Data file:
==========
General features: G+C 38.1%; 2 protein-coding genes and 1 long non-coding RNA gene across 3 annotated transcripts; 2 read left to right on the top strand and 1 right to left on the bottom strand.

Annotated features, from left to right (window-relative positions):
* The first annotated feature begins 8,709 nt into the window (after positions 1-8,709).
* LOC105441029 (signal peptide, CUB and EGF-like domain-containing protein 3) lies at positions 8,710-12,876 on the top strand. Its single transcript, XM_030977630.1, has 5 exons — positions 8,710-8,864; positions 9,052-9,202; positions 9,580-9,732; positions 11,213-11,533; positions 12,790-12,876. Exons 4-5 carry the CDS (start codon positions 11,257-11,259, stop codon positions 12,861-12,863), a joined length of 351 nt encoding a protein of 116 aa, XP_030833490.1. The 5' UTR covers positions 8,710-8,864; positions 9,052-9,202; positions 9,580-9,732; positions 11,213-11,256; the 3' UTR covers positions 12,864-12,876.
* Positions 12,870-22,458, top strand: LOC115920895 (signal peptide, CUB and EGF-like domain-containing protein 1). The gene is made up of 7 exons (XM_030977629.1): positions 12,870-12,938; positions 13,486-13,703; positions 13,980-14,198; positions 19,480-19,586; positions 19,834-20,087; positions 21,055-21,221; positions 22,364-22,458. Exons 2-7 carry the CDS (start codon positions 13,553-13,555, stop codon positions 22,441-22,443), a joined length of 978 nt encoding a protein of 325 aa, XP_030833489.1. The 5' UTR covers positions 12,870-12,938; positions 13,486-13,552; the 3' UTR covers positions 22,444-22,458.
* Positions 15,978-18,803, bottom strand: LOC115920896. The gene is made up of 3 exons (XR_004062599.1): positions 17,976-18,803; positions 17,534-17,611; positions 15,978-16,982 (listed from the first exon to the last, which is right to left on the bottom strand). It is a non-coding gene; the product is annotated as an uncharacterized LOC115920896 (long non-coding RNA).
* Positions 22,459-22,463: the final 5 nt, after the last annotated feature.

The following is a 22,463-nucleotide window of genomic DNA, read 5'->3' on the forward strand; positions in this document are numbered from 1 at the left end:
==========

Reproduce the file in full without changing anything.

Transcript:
General features: G+C 38.1%; 2 protein-coding genes and 1 long non-coding RNA gene across 3 annotated transcripts; 2 read left to right on the top strand and 1 right to left on the bottom strand.

Annotated features, from left to right (window-relative positions):
* The first annotated feature begins 8,709 nt into the window (after positions 1-8,709).
* LOC105441029 (signal peptide, CUB and EGF-like domain-containing protein 3) lies at positions 8,710-12,876 on the top strand. Its single transcript, XM_030977630.1, has 5 exons — positions 8,710-8,864; positions 9,052-9,202; positions 9,580-9,732; positions 11,213-11,533; positions 12,790-12,876. Exons 4-5 carry the CDS (start codon positions 11,257-11,259, stop codon positions 12,861-12,863), a joined length of 351 nt encoding a protein of 116 aa, XP_030833490.1. The 5' UTR covers positions 8,710-8,864; positions 9,052-9,202; positions 9,580-9,732; positions 11,213-11,256; the 3' UTR covers positions 12,864-12,876.
* Positions 12,870-22,458, top strand: LOC115920895 (signal peptide, CUB and EGF-like domain-containing protein 1). The gene is made up of 7 exons (XM_030977629.1): positions 12,870-12,938; positions 13,486-13,703; positions 13,980-14,198; positions 19,480-19,586; positions 19,834-20,087; positions 21,055-21,221; positions 22,364-22,458. Exons 2-7 carry the CDS (start codon positions 13,553-13,555, stop codon positions 22,441-22,443), a joined length of 978 nt encoding a protein of 325 aa, XP_030833489.1. The 5' UTR covers positions 12,870-12,938; positions 13,486-13,552; the 3' UTR covers positions 22,444-22,458.
* Positions 15,978-18,803, bottom strand: LOC115920896. The gene is made up of 3 exons (XR_004062599.1): positions 17,976-18,803; positions 17,534-17,611; positions 15,978-16,982 (listed from the first exon to the last, which is right to left on the bottom strand). It is a non-coding gene; the product is annotated as an uncharacterized LOC115920896 (long non-coding RNA).
* Positions 22,459-22,463: the final 5 nt, after the last annotated feature.

The following is a 22,463-nucleotide window of genomic DNA, read 5'->3' on the forward strand; positions in this document are numbered from 1 at the left end: